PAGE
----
Let's get this out of the way. In "Alissa Blumenthal: A Small Retrospective," currently up at Art Palace, Alissa Blumenthal is not real.
The gallery text may try to tell you otherwise. Press materials describe Blumenthal (1899-1995) as an "under-appreciated American painter of the 20th century." Among the highlights procured for her bio, she was born in Russia, studied under Malevich, received a harsh review by Clement Greenberg, died in Brooklyn and was rediscovered in 2011.
To the casual gallery-goer, it's a fascinating story, but again, one that's entirely made up (the fact that the contemporary gallery isn't prone to doing retrospectives of dead Russian painters, let alone retrospectives at all, may immediately tip off some observant visitors not already in the know).
If you like this story, consider signing up for our email newsletters.
SHOW ME HOW
You have successfully signed up for your selected newsletter(s) - please keep an eye on your mailbox, we're movin' in!
This "retrospective" is curated by Tatiana Istomina, a real live artist who's a resident at the Core Residency Program at the Glassell School of Art. She is both the creator of the works on display and the underappreciated Blumenthal. So why such an elaborate, confusing fiction?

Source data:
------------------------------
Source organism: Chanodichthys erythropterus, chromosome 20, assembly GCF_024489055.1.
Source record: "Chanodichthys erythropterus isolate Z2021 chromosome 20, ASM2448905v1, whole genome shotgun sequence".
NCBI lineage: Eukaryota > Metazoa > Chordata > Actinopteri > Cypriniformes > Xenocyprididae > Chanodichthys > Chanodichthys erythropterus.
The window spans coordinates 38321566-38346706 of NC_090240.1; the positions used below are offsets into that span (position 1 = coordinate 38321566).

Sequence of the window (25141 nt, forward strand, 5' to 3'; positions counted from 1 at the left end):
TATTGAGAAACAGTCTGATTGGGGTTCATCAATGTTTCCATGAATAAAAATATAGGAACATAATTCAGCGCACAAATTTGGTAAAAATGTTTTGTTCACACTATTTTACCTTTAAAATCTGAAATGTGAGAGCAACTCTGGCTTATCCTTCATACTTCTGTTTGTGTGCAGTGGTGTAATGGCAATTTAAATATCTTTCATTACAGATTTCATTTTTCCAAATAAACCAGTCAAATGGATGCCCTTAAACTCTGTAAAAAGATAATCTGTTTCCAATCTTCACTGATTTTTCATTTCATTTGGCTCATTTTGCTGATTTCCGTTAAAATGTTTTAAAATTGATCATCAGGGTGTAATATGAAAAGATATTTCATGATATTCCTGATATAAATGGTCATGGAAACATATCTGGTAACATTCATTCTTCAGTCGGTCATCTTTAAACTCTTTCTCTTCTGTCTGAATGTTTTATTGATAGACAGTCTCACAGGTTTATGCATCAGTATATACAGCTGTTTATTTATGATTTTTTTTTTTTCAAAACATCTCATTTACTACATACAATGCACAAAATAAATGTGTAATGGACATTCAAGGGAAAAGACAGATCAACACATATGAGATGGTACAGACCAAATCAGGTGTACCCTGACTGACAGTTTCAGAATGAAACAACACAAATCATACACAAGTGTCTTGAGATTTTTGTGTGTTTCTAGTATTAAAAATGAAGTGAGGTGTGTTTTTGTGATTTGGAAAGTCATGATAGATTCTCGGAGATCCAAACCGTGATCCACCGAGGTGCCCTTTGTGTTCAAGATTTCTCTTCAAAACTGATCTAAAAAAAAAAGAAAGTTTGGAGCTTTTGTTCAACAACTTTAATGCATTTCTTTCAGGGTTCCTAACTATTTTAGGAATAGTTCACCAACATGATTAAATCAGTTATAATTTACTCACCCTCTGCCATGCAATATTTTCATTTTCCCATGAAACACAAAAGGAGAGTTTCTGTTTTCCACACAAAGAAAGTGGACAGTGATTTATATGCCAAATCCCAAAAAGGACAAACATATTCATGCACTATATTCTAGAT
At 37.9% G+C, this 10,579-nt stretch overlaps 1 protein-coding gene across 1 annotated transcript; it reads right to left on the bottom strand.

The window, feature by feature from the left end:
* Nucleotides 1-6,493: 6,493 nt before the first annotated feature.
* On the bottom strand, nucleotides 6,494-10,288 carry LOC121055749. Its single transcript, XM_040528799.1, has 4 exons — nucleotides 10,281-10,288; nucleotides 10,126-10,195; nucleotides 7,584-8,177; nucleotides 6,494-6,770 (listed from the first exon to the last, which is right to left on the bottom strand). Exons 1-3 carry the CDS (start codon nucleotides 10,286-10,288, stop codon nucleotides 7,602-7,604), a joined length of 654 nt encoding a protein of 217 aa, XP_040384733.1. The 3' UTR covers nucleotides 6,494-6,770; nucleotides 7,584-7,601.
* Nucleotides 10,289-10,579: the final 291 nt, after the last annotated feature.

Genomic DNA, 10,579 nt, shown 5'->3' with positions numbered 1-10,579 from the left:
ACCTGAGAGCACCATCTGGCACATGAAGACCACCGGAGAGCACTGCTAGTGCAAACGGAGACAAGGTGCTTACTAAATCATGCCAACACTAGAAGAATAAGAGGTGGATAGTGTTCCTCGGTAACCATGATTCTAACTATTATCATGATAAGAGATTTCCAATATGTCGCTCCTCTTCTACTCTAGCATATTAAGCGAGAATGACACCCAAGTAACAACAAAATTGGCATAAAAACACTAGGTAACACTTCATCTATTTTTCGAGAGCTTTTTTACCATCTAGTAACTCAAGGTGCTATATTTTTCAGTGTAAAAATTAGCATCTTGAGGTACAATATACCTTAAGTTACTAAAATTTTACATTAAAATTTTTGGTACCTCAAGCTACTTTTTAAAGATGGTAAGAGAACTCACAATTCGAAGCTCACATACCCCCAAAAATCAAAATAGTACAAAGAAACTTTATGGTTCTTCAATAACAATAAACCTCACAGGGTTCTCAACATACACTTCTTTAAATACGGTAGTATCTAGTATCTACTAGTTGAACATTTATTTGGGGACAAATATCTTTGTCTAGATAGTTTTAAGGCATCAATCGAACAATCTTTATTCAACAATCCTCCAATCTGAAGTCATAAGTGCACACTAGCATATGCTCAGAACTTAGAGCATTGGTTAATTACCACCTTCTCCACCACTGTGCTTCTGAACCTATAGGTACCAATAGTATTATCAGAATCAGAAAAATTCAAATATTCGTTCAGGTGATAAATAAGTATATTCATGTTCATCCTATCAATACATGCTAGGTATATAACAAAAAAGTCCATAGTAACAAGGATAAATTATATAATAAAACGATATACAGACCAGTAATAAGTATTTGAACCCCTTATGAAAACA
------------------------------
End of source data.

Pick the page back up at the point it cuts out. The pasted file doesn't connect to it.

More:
The answer lies in the works themselves. Istomina has nearly 30 small, mostly gray abstractions on display that are inspired by another time -- constructivism. They have clean lines, random characters and loose doodles and coils. After she painted them, Istomina felt compelled to create this character around them who could justify their existence in 2013. Her interest lies in this bygone period first, authorship second, if at all.
On the one hand, it's a curious, intriguing concept, one that can be appreciated for its creativity and freedom in exploring art history. On the other, it's also pretty cowardly; Istomina doesn't seem to have the confidence to put her name on her work and justify its existence on its own. And for all the attempts to create this fiction in a gallery show, when the pieces are considered outside of the "retrospective," as they inevitably will be, Blumenthal is no longer relevant anyway. She is as nonexistent as she always was, and the work will be judged based on its own merits and not on any elaborate, distracting yarn -- as it should be.
"Alissa Blumenthal: A Small Retrospective" at Art Palace, 3913 Main, runs now through May 11. For more information, call 281-501-2964 or visit www.artpalacegallery.com.